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Dear Michael:

 I don’t seem to be very good at making – or keeping – friends. I’m kind of a loner and always have been, but I’d like a friend to hang around with, especially at this time of year. I’ve not been a very good friend in the past: I get impatient easily, frequently get annoyed with people and don’t like talking on the phone. What would you recommend?

 Friendless in San Diego


Dear Friendless:

Years’ ago, I facilitated a group that helped my clients develop and fine-tune their social skills. Making and keeping friends is a skill and, like any skill, it can be learned.

Friendships take time, energy and commitment. If you’re not good with communication or understanding social cues (what is often called “emotional intelligence”), relax. You can, with some focus and effort, become better at being a good friend and attracting quality people into your life.

From years of helping clients go from friendless to friend-ful, here are some ideas for your consideration in how to master the skills of friendship:

Loneliness – Most of us want friends so we don’t feel lonely. Loneliness is an emotional response to not feeling connected to other people or it can be experienced even when we’re surrounded by other people but not relating to them. To me, loneliness is a kind of psychological “alarm clock”, letting us know that we are drifting towards isolation and that we need human interaction (e.g., friends).

Impatience – Many of us lack patience when it comes to making new friends. We want great friends and we want them NOW! Unfortunately, it rarely works like that. Some people are impatient with friends they already have: they interrupt their friends with some version of “Get to the point, already”. If this has been a problem in your friendships, try this the next time you get impatient and annoyed: take a deep breath, make eye contact with your friend and repeat something that they said (to encourage yourself to really listen). If you typically find yourself rehearsing what you’re going to say when a friend is talking, bring your attention back to your friend and tell yourself “My turn will come. Let me listen to him/her as I want him/her to listen to me.”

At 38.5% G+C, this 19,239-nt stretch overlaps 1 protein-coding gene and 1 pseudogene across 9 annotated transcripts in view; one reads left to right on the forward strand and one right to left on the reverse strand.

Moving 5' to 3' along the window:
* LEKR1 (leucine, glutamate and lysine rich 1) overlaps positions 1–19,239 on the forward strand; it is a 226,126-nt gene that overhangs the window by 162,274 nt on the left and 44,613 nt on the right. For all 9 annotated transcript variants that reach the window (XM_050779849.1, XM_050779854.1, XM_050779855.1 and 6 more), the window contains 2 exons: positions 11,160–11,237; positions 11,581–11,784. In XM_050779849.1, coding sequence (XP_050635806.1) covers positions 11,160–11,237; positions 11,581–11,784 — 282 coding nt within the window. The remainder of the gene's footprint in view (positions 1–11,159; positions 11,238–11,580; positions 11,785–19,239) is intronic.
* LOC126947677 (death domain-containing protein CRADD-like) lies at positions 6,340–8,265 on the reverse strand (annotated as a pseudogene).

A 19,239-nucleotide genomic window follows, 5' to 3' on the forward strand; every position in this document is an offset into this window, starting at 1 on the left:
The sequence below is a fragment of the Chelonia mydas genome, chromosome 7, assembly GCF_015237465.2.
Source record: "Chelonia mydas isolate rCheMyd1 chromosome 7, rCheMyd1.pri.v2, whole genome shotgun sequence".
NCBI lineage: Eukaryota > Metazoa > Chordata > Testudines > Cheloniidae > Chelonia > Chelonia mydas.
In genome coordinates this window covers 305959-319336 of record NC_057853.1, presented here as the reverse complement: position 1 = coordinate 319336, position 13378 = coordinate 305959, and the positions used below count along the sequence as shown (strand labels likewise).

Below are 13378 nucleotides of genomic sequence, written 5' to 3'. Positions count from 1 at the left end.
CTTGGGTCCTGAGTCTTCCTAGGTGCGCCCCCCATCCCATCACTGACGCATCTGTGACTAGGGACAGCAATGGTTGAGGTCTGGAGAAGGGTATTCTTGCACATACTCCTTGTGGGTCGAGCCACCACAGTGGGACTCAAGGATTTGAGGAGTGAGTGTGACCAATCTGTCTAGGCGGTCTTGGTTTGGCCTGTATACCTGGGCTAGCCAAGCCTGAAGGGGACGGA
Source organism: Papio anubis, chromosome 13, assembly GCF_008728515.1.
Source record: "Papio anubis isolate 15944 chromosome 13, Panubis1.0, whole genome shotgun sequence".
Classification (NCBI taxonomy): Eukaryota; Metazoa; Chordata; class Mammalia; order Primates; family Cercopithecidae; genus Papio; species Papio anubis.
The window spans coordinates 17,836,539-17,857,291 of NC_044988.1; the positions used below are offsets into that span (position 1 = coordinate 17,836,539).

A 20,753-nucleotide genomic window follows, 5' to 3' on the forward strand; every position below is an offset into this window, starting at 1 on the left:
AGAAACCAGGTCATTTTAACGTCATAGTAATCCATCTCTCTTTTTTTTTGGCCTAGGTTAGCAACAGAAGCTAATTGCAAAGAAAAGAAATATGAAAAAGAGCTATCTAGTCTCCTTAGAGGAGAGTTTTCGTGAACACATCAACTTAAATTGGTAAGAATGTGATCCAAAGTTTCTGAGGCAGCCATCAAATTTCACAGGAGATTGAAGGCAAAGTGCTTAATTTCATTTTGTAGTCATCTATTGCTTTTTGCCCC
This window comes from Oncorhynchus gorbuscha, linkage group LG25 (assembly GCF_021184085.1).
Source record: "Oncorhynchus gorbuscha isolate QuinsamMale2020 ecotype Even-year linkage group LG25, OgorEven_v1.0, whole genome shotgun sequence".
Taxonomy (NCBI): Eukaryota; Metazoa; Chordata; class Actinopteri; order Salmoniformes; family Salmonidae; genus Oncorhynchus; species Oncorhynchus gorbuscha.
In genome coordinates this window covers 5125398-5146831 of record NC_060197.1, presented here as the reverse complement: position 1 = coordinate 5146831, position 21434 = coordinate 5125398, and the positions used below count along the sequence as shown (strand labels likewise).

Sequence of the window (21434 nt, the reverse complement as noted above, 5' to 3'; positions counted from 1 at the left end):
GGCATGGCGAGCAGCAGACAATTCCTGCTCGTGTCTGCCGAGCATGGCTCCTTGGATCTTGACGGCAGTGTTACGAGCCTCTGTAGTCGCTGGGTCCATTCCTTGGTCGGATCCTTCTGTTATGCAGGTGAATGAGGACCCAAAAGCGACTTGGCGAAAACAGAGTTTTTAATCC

Forgiveness and flexibility – Every friend, no matter how great they are, is going to mess up. Can you forgive them, or do you hold a grudge and try to “make them pay”? It’s got to be okay for YOU to mess up and for THEM to do the same; otherwise, your friendships will be very short-lived.

Enjoying your own company – what makes you attractive to potential friends? Usually, it’s when someone sees you somewhere and experiences you as happy and confident. It’s hard to be attractive when you’re miserable. So, how can you enjoy your own company more and be better friendship “bait”? Do things and go to places you enjoy. When you’re enjoying yourself, you naturally appear more attractive.

Finding Friends – How do you meet like-minded people? Well, what do you enjoy doing? Don’t put yourself in situations that you don’t enjoy: if you’re not a party person, don’t force yourself to go to parties in hopes of meeting friends. For example, if you love being outdoors, get yourself out there and start to notice other people a bit more. You could even smile and say, “Hello.”

Phone Challenges – Lots of people don’t like talking on the phone, you’re certainly not alone. Texting is a good back-up. Some people don’t like phone calls because they feel put on the spot when the phone rings: they don’t know what to say. I suggest you use caller ID so that you can decide whether you are in a good place to talk to the person calling. If not, you can listen to their voice message and call (or text) them after you’ve thought about what you want to say/ask/share. If you do want to talk with them, take a deep breath before you pick up and greet them with some neutral phrase like: “Hi Chris, how’s your day going?” or something equally friendly and benign.

Give some of these ideas a try and soon you won’t be friendless anymore.